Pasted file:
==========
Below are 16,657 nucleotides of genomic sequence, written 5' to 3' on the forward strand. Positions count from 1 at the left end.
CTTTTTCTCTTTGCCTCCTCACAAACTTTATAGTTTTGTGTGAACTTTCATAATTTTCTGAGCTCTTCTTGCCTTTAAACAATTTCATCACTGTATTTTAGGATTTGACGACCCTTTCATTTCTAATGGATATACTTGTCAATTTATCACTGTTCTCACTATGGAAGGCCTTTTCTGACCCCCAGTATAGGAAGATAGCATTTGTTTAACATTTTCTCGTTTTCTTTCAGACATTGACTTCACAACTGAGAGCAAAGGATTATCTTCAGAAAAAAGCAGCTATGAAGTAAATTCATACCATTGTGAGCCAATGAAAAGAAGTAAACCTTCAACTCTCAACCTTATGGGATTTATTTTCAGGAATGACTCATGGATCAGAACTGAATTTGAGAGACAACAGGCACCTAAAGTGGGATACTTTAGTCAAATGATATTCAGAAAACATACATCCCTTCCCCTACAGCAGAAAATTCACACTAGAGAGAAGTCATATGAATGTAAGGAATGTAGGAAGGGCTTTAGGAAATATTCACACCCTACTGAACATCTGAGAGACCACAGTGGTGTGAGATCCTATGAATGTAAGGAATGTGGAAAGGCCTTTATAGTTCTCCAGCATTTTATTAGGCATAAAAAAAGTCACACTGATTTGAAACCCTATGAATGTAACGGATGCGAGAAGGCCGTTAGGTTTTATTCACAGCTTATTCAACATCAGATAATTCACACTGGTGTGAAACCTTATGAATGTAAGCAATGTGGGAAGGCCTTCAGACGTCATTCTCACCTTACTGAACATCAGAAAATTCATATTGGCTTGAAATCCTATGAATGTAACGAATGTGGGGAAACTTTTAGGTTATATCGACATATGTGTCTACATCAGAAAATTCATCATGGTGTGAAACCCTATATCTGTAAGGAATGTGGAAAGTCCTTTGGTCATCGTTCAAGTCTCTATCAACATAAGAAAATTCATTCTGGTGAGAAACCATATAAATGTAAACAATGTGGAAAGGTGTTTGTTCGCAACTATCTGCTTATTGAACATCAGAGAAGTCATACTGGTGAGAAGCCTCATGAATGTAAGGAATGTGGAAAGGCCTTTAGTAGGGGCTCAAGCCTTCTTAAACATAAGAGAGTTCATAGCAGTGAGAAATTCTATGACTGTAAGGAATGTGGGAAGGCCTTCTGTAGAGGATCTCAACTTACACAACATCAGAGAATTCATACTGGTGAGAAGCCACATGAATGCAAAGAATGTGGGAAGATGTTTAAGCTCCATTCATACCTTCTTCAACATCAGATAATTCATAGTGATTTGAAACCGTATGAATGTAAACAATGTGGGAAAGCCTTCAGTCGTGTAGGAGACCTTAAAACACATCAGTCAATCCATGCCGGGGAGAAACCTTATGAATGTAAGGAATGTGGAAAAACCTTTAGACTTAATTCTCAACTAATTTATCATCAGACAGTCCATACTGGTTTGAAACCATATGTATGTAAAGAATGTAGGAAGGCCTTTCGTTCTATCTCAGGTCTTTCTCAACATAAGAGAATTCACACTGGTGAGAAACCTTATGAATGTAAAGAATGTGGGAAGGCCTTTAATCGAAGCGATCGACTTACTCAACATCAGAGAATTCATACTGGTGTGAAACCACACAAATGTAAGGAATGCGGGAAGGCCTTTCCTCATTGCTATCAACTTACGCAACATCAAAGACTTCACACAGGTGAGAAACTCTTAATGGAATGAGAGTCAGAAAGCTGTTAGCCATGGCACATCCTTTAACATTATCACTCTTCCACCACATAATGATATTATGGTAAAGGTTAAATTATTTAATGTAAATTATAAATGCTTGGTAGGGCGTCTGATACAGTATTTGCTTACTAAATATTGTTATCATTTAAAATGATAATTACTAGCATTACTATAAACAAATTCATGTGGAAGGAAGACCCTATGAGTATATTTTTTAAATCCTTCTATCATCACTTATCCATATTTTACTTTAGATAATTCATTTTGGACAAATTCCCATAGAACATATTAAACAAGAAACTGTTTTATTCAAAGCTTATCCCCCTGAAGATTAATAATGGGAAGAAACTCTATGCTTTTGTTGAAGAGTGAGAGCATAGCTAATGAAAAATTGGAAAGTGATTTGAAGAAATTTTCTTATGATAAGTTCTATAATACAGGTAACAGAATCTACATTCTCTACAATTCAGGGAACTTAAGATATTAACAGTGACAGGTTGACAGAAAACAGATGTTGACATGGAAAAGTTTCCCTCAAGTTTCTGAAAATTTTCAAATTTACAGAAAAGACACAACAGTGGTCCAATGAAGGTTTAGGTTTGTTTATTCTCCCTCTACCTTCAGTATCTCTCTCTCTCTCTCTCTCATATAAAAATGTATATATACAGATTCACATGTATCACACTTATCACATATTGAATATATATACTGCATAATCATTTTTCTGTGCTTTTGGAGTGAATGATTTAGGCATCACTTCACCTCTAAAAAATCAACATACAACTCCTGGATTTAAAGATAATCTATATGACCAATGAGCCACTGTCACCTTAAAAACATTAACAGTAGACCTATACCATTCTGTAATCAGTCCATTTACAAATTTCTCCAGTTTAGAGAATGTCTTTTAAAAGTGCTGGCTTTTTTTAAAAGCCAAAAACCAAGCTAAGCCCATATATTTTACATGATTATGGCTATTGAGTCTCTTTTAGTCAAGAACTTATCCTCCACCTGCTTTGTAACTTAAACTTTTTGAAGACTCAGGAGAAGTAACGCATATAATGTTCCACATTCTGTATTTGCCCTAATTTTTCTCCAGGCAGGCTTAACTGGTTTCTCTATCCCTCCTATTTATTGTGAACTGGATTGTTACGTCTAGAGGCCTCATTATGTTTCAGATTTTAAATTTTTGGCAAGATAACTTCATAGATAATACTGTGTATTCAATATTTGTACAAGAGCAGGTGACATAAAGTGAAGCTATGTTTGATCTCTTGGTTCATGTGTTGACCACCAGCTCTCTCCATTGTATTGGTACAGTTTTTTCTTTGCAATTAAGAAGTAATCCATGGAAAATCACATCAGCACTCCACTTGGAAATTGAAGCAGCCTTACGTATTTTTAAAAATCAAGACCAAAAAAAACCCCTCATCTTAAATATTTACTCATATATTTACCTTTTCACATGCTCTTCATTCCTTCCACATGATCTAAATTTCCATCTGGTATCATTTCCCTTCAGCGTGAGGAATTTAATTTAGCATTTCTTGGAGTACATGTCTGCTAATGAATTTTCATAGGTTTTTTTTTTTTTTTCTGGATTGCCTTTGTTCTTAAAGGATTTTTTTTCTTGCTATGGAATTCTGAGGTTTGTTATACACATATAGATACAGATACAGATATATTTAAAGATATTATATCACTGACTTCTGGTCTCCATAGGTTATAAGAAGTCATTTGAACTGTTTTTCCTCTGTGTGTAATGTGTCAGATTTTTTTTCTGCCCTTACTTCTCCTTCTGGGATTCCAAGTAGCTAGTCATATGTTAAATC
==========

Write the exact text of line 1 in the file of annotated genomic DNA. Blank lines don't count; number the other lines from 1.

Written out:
Below are 16,657 nucleotides of genomic sequence, written 5' to 3' on the forward strand. Positions count from 1 at the left end.